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Congratulations to Mishpacha Magazine! (but no, it’s not enough)

Mishpacha Magazine should be congratulated for taking steps in the right direction, but it's still not enough
Defaced Jerusalem billboard, November 6, 2017. (Courtesy, Laura Ben-David)
Defaced Jerusalem billboard, November 6, 2017. (Courtesy, Laura Ben-David)

This Spring, Mishpacha Magazine did something simple, respectful and normal. Something that was in perfect alignment with our mesorah. And yet, because we live in a distorted frum media culture, it was also remarkable. Mishpacha Magazine, which as a policy excludes women’s photos from its print publications, included photos of appropriately dressed women on its Facebook feed.

There was Nikki Haley posing with seminary girls. There was Mishpacha Magazine’s newest columnist, Alexandra Fleksher, speaking at a school. Heather Dean. Tali Goldberg. And then, tragically, the images of the 10 young women who perished in a flood in Israel.

It was extraordinary to witness these images published in the light of day, under Mishpacha Magazine’s banner. I sincerely thank Mishpacha Magazine and its editors for making it happen.

But this is not enough.

Including women’s photos on social media is a wonderful first step, but it must not be the last step. Here are just some of the reasons why:

  • Kavod Habriyos Is Not a “Sometimes” Mitzvah. Sometimes we sit in a sukkah. Sometimes we fast. Sometimes we feast. But that’s not how Kavod Habriyos works. You have to be kind and respectful to others ALL the time, not just when it’s most convenient. Being nice to me in shul doesn’t mean you are now free to insult me in the marketplace. Including me on social media does not allow you to exclude me on paper.
  • Faces Are Not for Sale: By saying pictures of women are kosher here (because men on the internet are more modern) and treif there (because men who might see magazines are more Haredi/Yeshivish) suggests that whether or not to include women’s photos is not based on halacha, but rather, it is being determined by marketing concerns; how to best brand a product for sale to different audiences.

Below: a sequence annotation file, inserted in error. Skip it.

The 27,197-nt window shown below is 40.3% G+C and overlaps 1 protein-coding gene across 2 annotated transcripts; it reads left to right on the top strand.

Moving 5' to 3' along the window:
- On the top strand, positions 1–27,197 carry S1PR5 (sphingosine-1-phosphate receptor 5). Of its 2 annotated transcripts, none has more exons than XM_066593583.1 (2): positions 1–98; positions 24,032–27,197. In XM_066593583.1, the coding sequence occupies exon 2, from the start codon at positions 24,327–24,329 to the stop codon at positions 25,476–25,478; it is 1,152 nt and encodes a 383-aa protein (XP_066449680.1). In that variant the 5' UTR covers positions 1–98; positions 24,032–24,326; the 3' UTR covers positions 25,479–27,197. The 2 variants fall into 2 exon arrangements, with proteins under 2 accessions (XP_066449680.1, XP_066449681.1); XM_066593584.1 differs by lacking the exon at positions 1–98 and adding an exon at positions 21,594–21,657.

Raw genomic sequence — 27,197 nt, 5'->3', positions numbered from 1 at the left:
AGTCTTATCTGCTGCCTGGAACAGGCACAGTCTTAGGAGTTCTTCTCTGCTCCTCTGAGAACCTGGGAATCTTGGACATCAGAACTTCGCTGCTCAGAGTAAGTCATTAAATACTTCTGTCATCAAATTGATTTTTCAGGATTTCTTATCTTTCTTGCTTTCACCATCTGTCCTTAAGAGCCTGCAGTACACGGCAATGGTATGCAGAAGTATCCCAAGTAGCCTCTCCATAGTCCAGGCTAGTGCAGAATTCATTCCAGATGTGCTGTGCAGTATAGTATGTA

Indeed, the Oorah organizations stated this publicly in their letter explaining their choice to remove women’s photos from their auction catalogue:

While we may not agree with it hashkafically, we recognize from a fundraising standpoint that it [including women’s photo’s] would turn off much of our donor base,” (See the full letter here.)

Put another way: many publications and organizations are deleting women’s images not for tznius reasons…but for a price. Images of our nashim tzidkaniot should not be for sale.

  • A Woman’s Place Is in the House… and in the Senate. A tznius, dignified woman is free to visit the grocery store or the shul; the boardroom or the kitchen; the workplace or the classroom. She can appear on Facebook or on printed pages. To suggest that images of women must be relegated to the Wild West of the internet and cannot be included in a frum publication that is carefully supervised by frum rabbonim and editors is bizzare.
  • Not Everyone Is On Social Media. Why should all those people who have made the (healthy!) decision avoid Facebook be denied images of female role models for their daughters? Why should their sons not be able to see the beautiful image of  mothers, fathers brothers and sisters sitting around the Shabbos table?
  • It Makes Us Seem Very, Very Silly. When asked about this issue by The Jewish Press in February 2018, Rav Hershel Schachter answered, “I think it’s a little silly, leaving out women as if women don’t exist in this world.”

He’s right. This weird, non-halachic photo policy has unintentionally led to some really silly and strange imagery: class pictures where the Morahs are invisible; families with a Daddy and Uncle, but no Mommy; decapitated fashion mannequins of girls that appear as if they just came out of a horror movie; and of course, many a dinner invitation where Mr. and Mrs. are honored but the Mrs. is nowhere to be seen.

Making a distinction between imagery in the digital space and the printed page is just one more item to add to this long list of “silly”. It requires a heaping dose of cognitive dissonance for it to make sense in our heads. Such absurdity makes our Torah way of life look silly to both ourselves, our children, and the larger world.

I hope Mishpacha Magazines’s Facebook feed can serve as a model for both its own print publications, and for all the frum community’s publications. I hope we all choose to stop the silliness.

Let’s put the women back in ALL frum media. Visit www.frumwomenhavefaces.com to learn more about how.

About the Author
Ann D. Koffsky is an Editor and Art Director at Apples and Honey Press. She is also an author and illustrator of more than 30 of her own books, including: Judah Maccabee Goes to the Doctor.
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